A most-awaited ruling over territorial claims made by Philippines concerning the South China Sea could create more tensions between Washington and Beijing.
This comes ahead of an essential military meeting between the two countries, which will take place during next month. It was being feared that the ruling could actually be the final straw for a new war.
In July, Adm. John Richardson Chief of Naval Operations would be going to Beijing for the first face-to-face meeting with Adm. Wu Shengli, head of the Chinese Navy.
This is his first big step into the world of military activities after he had taken up the top Navy job. The four-star admiral said so during a Monday panel discussion at the Center for a New American Security’s annual symposium in Washington.
According to Breaking Defense, Adm. Richardson had already been in a number of conversations with his Chinese counterpart since becoming the Navy’s top officer last April.
China is on a mission to stop US power in two ways.
The first idea is to to build an Anti-Access/Area Denial (A2/AD) network. This would be layered with high-end force of cyber/electronic weapons, long-range sensors, anti-ship missiles, anti-aircraft missiles, strike planes, submarines, and mines.
However, it is more likely that China would be using its low-end force. China owns the maritime equivalent of Vladimir Putin’s Little Green Men.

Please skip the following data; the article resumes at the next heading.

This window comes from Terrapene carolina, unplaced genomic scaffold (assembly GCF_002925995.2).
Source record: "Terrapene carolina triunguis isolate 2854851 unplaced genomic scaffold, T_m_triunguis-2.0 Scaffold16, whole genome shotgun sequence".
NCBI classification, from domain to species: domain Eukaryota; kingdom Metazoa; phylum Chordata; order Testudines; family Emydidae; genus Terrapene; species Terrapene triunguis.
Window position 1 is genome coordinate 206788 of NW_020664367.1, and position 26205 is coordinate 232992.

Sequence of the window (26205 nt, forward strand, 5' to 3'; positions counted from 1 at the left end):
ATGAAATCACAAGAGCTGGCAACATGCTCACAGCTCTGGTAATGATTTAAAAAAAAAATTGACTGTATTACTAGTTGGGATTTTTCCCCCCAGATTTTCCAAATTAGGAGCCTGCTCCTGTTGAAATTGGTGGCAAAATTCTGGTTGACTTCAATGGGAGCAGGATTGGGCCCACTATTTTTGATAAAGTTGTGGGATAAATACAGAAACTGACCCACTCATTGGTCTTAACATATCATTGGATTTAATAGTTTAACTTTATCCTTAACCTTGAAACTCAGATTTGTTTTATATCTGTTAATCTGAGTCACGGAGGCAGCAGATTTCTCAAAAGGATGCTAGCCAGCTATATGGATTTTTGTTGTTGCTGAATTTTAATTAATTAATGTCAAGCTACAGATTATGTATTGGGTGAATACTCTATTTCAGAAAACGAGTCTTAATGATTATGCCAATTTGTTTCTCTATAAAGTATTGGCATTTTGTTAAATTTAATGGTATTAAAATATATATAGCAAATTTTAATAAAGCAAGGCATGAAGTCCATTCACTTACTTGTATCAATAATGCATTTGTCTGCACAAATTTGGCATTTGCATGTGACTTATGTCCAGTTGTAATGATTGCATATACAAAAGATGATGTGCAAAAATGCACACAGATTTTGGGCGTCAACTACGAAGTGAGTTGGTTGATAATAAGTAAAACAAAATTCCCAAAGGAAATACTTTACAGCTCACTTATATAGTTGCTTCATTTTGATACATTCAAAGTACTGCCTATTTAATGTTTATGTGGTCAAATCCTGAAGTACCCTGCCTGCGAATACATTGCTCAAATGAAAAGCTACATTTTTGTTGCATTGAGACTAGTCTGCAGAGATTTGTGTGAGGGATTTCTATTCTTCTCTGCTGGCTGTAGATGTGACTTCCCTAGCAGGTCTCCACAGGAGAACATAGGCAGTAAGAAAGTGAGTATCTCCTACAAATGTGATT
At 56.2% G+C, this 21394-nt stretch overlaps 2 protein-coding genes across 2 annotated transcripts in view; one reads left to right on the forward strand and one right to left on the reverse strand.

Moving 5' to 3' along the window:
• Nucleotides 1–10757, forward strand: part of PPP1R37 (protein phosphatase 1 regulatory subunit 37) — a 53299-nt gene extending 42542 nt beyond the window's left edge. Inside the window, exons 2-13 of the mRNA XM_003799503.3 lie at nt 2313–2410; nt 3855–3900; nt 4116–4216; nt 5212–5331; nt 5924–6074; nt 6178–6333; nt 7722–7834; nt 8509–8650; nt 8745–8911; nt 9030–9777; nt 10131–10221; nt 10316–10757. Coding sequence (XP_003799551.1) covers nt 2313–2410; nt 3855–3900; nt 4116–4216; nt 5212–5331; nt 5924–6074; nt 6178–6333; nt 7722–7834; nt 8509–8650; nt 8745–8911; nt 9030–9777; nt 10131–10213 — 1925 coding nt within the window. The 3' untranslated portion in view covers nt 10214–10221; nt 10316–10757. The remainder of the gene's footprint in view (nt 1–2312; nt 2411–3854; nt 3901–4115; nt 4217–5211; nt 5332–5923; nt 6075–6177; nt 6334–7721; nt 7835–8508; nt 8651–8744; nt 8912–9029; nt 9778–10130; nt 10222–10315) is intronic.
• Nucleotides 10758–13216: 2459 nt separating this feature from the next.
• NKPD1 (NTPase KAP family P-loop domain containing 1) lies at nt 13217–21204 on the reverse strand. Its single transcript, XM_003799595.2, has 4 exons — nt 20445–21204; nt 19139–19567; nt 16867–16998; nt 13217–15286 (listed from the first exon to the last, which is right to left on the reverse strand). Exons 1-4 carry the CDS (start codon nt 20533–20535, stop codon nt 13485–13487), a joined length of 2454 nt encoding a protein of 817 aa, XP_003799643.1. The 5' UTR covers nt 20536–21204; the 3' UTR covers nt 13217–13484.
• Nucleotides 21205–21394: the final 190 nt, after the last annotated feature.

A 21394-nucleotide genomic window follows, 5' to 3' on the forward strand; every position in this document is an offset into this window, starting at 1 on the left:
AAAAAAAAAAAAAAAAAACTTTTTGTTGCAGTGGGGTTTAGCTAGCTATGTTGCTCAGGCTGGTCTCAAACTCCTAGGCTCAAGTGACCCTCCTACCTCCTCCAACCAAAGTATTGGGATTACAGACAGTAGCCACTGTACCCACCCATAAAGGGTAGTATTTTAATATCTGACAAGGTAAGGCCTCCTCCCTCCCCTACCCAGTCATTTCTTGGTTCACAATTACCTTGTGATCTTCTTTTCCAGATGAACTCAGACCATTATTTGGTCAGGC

These are Chinese Coast Guard vessels along with dredging ships and fishing boats, which can enter deep into disputed region without creating the risk of a military clash.
With these setups, China is planning to keep US forces from interfering in what China considers its backyard.
According to The Washington Post, the Chinese officials have made repeated declarations that they do not consider the court to be legitimate in the South China Sea dispute.
Chinese officials have strictly suggested that they will not stick to any decision if it is made in favor of the Philippines.
Patrick Cronin is senior director of CNAS’s Asia-Pacific Security Program. On Monday, he said that what happens after the ruling is yet to be determined.
With the complexity of alliances dragged into the South China Sea dispute, the ruling favoring the Philippines’ territorial claims could even spell World War 3.
As previously reported by Morning News USA, as much as 60 nations already supported China’s territorial claim in the South China Sea. Russia has already expressed its support of Beijing.
On the other side of the equation, the Philippines and the United States have long been allies since World War 2. Just recently, America deployed its electronic attack aircraft in the Philippines.